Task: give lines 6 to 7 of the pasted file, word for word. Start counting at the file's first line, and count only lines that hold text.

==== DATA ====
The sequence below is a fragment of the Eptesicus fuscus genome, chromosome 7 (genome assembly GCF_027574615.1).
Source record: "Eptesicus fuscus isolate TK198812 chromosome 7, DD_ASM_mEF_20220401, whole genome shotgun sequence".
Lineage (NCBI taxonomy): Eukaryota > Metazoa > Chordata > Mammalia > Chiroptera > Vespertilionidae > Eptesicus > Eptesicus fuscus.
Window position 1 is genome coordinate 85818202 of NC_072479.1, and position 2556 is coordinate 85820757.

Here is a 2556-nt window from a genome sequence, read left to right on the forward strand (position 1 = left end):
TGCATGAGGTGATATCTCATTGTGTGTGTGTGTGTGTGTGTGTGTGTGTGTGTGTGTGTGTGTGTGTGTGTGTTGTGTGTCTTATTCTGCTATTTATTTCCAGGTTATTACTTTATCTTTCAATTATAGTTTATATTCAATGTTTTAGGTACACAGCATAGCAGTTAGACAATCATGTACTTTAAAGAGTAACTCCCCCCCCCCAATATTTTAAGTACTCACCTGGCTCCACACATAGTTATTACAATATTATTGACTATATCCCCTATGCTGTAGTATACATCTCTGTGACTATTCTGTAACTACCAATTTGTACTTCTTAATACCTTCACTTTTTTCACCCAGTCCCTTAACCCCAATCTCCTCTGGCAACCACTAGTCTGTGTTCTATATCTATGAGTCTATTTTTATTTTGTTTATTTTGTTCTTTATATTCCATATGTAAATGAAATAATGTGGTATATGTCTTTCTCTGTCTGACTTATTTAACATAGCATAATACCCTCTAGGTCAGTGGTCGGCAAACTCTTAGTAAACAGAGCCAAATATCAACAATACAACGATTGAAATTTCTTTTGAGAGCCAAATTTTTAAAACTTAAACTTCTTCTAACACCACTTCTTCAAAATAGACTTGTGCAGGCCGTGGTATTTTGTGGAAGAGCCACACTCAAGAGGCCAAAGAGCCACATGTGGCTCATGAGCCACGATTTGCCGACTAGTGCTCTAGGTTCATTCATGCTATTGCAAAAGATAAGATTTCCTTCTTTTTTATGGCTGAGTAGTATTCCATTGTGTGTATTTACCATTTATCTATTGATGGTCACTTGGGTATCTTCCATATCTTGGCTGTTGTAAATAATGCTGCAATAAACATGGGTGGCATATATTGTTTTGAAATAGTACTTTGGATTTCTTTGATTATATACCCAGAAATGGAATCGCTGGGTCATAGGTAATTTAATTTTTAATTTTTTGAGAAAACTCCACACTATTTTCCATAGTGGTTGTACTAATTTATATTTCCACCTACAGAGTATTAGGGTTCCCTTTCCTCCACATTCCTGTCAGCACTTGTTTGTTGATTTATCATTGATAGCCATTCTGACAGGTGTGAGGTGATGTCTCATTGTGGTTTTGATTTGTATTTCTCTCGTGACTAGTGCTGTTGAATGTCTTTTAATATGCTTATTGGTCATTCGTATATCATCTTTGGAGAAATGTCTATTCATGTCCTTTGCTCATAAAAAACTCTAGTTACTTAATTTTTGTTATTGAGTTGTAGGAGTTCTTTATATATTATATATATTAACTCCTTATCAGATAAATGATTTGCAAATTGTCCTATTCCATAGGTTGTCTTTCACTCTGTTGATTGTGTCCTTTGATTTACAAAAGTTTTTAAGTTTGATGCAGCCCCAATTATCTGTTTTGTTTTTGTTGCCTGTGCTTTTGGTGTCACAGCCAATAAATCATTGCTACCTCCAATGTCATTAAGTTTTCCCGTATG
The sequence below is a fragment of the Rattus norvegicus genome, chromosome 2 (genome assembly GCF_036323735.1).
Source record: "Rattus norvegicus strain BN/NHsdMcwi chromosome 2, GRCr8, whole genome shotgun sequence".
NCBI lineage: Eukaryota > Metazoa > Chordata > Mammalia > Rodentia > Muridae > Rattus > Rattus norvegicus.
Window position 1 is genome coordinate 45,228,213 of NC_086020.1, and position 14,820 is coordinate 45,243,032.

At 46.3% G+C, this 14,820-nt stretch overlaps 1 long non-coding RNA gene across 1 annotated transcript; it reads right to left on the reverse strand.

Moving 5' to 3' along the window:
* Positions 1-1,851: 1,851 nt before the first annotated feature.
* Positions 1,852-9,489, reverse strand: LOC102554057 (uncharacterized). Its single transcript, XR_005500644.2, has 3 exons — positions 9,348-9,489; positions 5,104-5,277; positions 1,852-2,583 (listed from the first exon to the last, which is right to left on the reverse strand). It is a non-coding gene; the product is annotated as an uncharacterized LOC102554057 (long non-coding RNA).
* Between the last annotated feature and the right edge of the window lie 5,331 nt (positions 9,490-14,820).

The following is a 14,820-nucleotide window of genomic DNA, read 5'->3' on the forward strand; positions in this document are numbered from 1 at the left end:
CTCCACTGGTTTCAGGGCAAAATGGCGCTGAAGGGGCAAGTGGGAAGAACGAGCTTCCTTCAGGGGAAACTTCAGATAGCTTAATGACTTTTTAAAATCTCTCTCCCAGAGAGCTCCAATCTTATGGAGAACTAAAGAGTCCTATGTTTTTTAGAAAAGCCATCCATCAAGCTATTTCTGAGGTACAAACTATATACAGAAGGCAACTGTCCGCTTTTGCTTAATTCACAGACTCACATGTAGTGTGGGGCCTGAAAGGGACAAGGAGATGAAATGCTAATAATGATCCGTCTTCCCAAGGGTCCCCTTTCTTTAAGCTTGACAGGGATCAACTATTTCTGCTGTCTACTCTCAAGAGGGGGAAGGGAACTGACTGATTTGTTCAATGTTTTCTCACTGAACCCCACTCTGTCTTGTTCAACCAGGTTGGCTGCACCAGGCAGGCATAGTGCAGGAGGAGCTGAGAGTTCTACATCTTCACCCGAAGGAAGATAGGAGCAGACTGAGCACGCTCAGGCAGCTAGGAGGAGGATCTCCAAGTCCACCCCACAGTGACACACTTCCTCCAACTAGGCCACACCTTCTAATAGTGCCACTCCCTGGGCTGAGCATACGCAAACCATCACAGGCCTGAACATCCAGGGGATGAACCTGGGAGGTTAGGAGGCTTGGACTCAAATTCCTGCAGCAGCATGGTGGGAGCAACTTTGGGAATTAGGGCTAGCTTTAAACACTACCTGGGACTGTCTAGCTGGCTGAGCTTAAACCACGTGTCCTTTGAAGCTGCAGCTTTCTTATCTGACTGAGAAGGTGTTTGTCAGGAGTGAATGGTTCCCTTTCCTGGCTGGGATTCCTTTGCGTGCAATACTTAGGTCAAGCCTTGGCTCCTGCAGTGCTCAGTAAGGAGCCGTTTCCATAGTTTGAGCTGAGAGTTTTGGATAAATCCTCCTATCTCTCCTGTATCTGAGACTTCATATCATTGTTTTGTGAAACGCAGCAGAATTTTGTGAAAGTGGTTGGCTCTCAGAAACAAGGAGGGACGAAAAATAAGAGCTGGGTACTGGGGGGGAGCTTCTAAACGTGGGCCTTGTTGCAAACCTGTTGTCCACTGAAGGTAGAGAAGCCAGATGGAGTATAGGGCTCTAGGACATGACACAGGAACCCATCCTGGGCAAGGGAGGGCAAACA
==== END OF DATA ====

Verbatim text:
TGCATGAGGTGATATCTCATTGTGTGTGTGTGTGTGTGTGTGTGTGTGTGTGTGTGTGTGTGTGTGTGTGTGTTGTGTGTCTTATTCTGCTATTTATTTCCAGGTTATTACTTTATCTTTCAATTATAGTTTATATTCAATGTTTTAGGTACACAGCATAGCAGTTAGACAATCATGTACTTTAAAGAGTAACTCCCCCCCCCCAATATTTTAAGTACTCACCTGGCTCCACACATAGTTATTACAATATTATTGACTATATCCCCTATGCTGTAGTATACATCTCTGTGACTATTCTGTAACTACCAATTTGTACTTCTTAATACCTTCACTTTTTTCACCCAGTCCCTTAACCCCAATCTCCTCTGGCAACCACTAGTCTGTGTTCTATATCTATGAGTCTATTTTTATTTTGTTTATTTTGTTCTTTATATTCCATATGTAAATGAAATAATGTGGTATATGTCTTTCTCTGTCTGACTTATTTAACATAGCATAATACCCTCTAGGTCAGTGGTCGGCAAACTCTTAGTAAACAGAGCCAAATATCAACAATACAACGATTGAAATTTCTTTTGAGAGCCAAATTTTTAAAACTTAAACTTCTTCTAACACCACTTCTTCAAAATAGACTTGTGCAGGCCGTGGTATTTTGTGGAAGAGCCACACTCAAGAGGCCAAAGAGCCACATGTGGCTCATGAGCCACGATTTGCCGACTAGTGCTCTAGGTTCATTCATGCTATTGCAAAAGATAAGATTTCCTTCTTTTTTATGGCTGAGTAGTATTCCATTGTGTGTATTTACCATTTATCTATTGATGGTCACTTGGGTATCTTCCATATCTTGGCTGTTGTAAATAATGCTGCAATAAACATGGGTGGCATATATTGTTTTGAAATAGTACTTTGGATTTCTTTGATTATATACCCAGAAATGGAATCGCTGGGTCATAGGTAATTTAATTTTTAATTTTTTGAGAAAACTCCACACTATTTTCCATAGTGGTTGTACTAATTTATATTTCCACCTACAGAGTATTAGGGTTCCCTTTCCTCCACATTCCTGTCAGCACTTGTTTGTTGATTTATCATTGATAGCCATTCTGACAGGTGTGAGGTGATGTCTCATTGTGGTTTTGATTTGTATTTCTCTCGTGACTAGTGCTGTTGAATGTCTTTTAATATGCTTATTGGTCATTCGTATATCATCTTTGGAGAAATGTCTATTCATGTCCTTTGCTCATAAAAAACTCTAGTTACTTAATTTTTGTTATTGAGTTGTAGGAGTTCTTTATATATTATATATATTAACTCCTTATCAGATAAATGATTTGCAAATTGTCCTATTCCATAGGTTGTCTTTCACTCTGTTGATTGTGTCCTTTGATTTACAAAAGTTTTTAAGTTTGATGCAGCCCCAATTATCTGTTTTGTTTTTGTTGCCTGTGCTTTTGGTGTCACAGCCAATAAATCATTGCTACCTCCAATGTCATTAAGTTTTCCCGTATG
The sequence below is a fragment of the Rattus norvegicus genome, chromosome 2 (genome assembly GCF_036323735.1).